In his book Ramarajya Parisad aur anya Dal (The Assembly of the Kingdom of Rama and Other Groups), the venerable Svamiji delineated the differences of the other political parties from the Parishad with the following words: “It is evident that no political party at work in the country is consistent, neither within itself nor before the public; their aim is one thing, their conduct is something quite different. As a result, one never hears about any political stability or faith in the country. Getting votes through false promises has become the sole objective of politics. The objective of the Rama Rajya Parishad is to rise above this lowly state and bring into practice some healthy political ideas. The Parishad is clear about its aims and the means to reach them. Neither is there any type of deceit, nor is there any temptation towards any. It sole aim is ‘the establishment of the politics of impartial dharmasapeksa’.”
His Eminence Svami Karpatri used to speak of a French follower named ‘Siva Saran (Alain Danielou). He believed that “he (that is, Danielou) understands my feelings and has reverence for me”. That is why he would give his blessings to Siva Saran’s English translations of his articles, and we also thought that he was spreading the ideas of Svamiji through the West. His project was extremely praiseworthy. For this, we were rather pleased when an associate of Siva Saran, Mr. J.L. Gabin set about publishing a book comprising some of Svamiji’s essays translated by Siva Saran. But, upon examination, it was found that Siva Saran had tampered with the original articles of Svami Karpatriji and had even been further, editing them from time to time. With a more extensive inquiry, this became more and more evident. None of us had expected this from him. If Svamiji had still been alive, his trust in Siva Saran would surely have been wounded.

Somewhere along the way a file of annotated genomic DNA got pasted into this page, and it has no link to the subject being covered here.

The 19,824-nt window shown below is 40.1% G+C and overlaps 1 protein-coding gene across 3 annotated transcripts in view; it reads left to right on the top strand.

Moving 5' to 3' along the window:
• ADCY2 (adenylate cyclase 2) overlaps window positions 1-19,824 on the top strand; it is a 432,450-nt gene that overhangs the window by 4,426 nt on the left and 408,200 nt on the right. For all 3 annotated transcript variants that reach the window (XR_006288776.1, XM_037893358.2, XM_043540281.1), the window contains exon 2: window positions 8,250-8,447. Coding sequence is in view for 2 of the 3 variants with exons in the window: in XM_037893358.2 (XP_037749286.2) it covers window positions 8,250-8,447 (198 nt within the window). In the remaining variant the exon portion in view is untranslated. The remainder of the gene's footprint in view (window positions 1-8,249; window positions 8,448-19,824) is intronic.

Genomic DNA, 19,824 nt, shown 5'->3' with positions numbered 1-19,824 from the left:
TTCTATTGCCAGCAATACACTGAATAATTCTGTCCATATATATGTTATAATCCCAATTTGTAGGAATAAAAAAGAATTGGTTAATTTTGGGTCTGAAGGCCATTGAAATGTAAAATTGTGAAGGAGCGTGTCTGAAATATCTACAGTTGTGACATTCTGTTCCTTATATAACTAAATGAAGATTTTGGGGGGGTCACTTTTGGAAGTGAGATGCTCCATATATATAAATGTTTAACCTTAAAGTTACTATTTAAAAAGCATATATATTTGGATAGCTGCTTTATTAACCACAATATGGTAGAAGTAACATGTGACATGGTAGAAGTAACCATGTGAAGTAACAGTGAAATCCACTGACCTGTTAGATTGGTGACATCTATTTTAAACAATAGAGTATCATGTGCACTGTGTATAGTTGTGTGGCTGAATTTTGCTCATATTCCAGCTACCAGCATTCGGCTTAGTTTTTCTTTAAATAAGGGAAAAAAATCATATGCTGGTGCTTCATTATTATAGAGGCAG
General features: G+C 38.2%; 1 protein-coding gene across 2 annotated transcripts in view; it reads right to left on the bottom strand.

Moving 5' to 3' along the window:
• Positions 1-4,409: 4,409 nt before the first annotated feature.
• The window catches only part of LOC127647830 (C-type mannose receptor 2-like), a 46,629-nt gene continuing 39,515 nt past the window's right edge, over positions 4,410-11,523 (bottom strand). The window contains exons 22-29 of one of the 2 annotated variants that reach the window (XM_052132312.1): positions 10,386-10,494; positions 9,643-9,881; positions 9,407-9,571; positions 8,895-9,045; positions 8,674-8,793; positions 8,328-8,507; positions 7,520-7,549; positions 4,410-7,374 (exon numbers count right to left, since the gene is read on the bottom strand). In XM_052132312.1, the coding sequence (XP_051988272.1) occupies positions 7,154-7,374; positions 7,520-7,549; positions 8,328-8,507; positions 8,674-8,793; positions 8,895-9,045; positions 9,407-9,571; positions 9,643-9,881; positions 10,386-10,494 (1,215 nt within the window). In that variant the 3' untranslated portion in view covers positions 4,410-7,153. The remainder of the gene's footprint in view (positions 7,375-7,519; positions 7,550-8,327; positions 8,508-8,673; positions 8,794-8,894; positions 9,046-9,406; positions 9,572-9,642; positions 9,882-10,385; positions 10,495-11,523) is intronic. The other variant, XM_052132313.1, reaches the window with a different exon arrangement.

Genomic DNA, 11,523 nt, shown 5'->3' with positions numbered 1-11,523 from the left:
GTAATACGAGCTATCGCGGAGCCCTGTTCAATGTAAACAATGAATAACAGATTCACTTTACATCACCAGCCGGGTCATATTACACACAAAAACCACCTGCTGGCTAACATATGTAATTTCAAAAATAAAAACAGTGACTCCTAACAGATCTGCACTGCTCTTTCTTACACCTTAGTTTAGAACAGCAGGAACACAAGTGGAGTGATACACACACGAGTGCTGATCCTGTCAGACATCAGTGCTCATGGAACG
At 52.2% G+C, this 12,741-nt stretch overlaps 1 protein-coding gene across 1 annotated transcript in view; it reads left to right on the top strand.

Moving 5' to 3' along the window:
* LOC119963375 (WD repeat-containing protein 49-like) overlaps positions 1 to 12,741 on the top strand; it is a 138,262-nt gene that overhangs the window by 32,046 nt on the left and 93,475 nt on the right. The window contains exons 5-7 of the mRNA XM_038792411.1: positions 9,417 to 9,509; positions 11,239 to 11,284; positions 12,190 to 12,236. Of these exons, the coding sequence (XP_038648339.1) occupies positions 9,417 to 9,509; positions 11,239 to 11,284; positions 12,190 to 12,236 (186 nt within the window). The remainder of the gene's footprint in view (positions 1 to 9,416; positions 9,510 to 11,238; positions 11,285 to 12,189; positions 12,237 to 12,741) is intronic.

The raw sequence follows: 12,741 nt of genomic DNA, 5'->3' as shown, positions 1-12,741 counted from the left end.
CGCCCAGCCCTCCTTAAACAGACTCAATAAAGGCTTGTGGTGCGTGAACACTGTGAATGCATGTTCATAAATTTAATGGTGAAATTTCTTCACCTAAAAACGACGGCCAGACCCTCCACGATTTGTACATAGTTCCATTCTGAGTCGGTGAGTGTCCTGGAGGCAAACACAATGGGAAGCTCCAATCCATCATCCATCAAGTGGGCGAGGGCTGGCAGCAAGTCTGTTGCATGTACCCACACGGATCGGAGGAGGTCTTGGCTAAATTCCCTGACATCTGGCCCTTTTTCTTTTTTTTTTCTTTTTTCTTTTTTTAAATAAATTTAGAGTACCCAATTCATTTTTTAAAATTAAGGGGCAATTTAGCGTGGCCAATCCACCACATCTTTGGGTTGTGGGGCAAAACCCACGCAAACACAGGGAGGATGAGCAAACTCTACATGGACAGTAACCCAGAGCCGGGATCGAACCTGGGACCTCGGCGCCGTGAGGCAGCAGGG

Thus, the saying “the truth can be beaten, but not conquered” has come true. None has the right to alter the words of great people. If Siva Saran did so, then the time has indeed arrived when his former associate, Mr. Gabin, would expose this tampering and re-establish the truth. He who kicks dust to sully the sun will find the dust in his own face; this hurts the sun not at all. We praise Mr. Gabin who, learning Hindi with great effort, made this publication possible.
Having stayed in close proximity to the venerable Svami Karpatriji on many occasions, his ideals and ideas are clear to us. If someone finds something in his writings difficult to understand, we will try to make it clear to him.
We hope that this book will give the opportunity to the English – speaking readers to measure the depth of sanatana dharma and philosophy in the light of Svami Karpatriji.